China Daily 2020-09-18
Photo taken on May 22, 2018, shows the scene of the Yellow River stone forest national geological park in Jingtai county, Gansu province. [Photo/Asia News Photo]
Official: Water quality keeps improving, ecosystem degradation basically curbed
The Yellow River has seen continued improvements in its water quality, with the degradation of its ecosystem "preliminarily curbed", as the country's central leadership attaches increasing importance to the conservation of China's second-longest watercourse.
In its efforts to promote environmental protection and high-quality development in the basin of China's "mother river", the Ministry of Ecology and Environment has been researching the introduction of green-development-based taxation and government assessment mechanisms, Lian Yu, acting head of the ministry's bureau that oversees the river, said in an exclusive interview with China Daily.
President Xi Jinping has attached great importance to the Yellow River and has visited it several times during inspection tours to various provinces and regions. Exactly a year ago, on Sept 18, 2019, while chairing a symposium during an inspection tour of Henan province, Xi called for concerted efforts to promote the protection and high-quality development of the river.
"The protection of the Yellow River is critical to the great rejuvenation and sustainable development of the Chinese nation," Xi said, adding that it is a major national strategy.
Calling for strengthened protection of the Yellow River basin's ecosystem, Xi said that differences between the upper, middle and lower reaches of the river should be fully considered, given that its ecosystem is an organic whole.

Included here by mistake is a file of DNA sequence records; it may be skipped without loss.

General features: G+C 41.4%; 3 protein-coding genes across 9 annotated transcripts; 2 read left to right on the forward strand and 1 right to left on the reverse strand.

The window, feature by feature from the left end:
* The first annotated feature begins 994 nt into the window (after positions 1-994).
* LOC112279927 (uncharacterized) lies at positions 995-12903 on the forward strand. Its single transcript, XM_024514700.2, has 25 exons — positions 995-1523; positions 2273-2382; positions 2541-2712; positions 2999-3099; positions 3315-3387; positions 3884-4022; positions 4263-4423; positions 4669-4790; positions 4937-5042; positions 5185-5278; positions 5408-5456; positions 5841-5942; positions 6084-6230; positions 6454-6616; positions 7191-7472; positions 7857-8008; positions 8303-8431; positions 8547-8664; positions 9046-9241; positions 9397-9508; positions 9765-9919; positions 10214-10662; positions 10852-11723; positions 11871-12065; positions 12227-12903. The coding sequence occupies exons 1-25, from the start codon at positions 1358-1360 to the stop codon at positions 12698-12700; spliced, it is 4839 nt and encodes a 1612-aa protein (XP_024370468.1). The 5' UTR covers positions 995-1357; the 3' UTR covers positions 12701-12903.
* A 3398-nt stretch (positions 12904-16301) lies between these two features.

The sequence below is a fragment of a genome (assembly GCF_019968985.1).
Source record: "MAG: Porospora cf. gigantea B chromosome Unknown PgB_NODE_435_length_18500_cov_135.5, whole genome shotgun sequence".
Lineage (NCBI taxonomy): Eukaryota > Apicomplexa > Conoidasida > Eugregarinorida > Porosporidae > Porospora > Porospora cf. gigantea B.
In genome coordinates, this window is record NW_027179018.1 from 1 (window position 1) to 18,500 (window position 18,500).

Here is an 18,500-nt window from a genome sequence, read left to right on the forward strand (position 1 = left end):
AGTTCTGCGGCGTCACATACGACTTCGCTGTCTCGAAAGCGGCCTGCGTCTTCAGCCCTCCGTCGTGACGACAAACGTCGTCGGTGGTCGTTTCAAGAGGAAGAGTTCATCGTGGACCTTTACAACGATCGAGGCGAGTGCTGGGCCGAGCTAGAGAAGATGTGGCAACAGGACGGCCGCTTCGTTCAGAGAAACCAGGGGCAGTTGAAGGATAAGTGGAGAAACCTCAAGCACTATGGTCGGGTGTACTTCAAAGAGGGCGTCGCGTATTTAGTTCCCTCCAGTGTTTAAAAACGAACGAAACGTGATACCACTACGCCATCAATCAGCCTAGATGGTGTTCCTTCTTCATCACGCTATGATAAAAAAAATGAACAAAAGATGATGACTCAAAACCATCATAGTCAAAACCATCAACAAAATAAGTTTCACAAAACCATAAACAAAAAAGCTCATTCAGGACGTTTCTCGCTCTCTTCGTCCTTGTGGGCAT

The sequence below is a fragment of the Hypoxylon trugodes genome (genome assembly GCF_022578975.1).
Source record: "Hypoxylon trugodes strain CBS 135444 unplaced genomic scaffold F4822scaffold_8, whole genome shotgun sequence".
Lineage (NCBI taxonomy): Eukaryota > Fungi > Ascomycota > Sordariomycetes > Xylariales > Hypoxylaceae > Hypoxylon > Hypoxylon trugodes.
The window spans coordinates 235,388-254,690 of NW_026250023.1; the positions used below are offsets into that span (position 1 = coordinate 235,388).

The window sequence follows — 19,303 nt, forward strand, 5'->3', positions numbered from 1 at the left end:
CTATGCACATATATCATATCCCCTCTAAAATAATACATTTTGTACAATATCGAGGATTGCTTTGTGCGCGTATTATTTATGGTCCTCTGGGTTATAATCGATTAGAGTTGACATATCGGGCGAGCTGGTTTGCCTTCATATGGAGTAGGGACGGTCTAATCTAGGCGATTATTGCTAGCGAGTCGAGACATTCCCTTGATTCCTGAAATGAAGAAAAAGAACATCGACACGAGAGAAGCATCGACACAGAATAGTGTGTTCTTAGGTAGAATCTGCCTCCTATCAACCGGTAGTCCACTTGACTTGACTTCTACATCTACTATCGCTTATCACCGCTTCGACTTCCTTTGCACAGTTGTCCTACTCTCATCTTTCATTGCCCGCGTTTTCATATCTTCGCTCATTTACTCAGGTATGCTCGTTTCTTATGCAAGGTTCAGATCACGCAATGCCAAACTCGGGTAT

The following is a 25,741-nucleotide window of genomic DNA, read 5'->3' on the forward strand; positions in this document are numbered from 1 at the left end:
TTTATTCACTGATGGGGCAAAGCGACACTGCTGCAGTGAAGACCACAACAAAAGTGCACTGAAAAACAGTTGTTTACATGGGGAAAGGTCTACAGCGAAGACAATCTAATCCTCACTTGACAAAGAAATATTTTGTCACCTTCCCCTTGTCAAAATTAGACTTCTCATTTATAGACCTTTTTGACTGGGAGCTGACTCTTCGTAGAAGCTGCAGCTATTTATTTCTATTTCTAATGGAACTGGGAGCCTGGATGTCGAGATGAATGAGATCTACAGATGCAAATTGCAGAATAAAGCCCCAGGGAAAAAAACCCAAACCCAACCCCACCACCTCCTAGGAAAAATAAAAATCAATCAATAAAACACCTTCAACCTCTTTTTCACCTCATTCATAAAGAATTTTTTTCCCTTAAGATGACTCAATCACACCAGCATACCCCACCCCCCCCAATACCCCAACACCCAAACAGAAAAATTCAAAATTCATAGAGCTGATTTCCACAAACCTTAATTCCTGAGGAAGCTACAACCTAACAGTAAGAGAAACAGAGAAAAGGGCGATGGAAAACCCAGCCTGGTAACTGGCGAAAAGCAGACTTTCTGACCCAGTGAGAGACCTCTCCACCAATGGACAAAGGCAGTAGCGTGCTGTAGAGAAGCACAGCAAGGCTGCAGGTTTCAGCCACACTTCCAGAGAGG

Lian said the water quality in the Yellow River Basin has been improving. Last year, 73 percent of water in the monitored sections was classified at Grade III or above in the country's five-tier water quality system, compared with 61.2 percent in 2015. Meanwhile, 8.8 percent of the water was below Grade V, the poorest quality, compared with 12.9 percent in 2015.
"Overall, water quality in the main stream of the river has reached Grade III or better," he said.
"The degradation of the ecosystem in the basin has also been preliminarily curbed," Lian said, attributing this to the relatively strong flow in the river in recent years, which has aided remediation, and the government's efforts to promote the coordinated management of the environment.
Lian's bureau has established a comprehensive law enforcement team to ramp up coordinated and unified management of water resources in the basin that gives full consideration to environmental protection.
The bureau, which is headquartered in Zhengzhou, capital of Henan province, was set up in 2019 following the establishment of the Ministry of Ecology and Environment in 2018.
With its source in Qinghai province, the Yellow River is known as the cradle of Chinese civilization. It runs through nine provinces and autonomous regions including Shaanxi and Henan before emptying into the Bohai Sea in Shandong province. The 5,464-kilometer waterway feeds about 12 percent of China's population, irrigates about 15 percent of arable land, supports 14 percent of national GDP and supplies water to more than 60 cities.
Lian said red lines for protection of the Yellow River have been drawn in all nine provincial-level regions it flows through and work on establishing various kinds of protected land has forged ahead.
Water and soil conservation measures in the basin have helped reduce the amount of sediment entering the Yellow River by an average of 435 million metric tons a year, he added.
The river got its name because of its yellow, muddy water, which appears as it runs through the Loess Plateau in northwestern China.
Lian said there are still great challenges in promoting the river's protection. For example, three-quarters of the grassland in its source region is degraded.
A series of measures are in the pipeline to ramp up environmental protection in the river basin. While promoting compensation for those who forgo economic activity to protect its environment, Lian's bureau has also been researching the introduction of a green index-based taxation system for the entire river basin and a government appraisal system that takes account of green, low-carbon and circular development.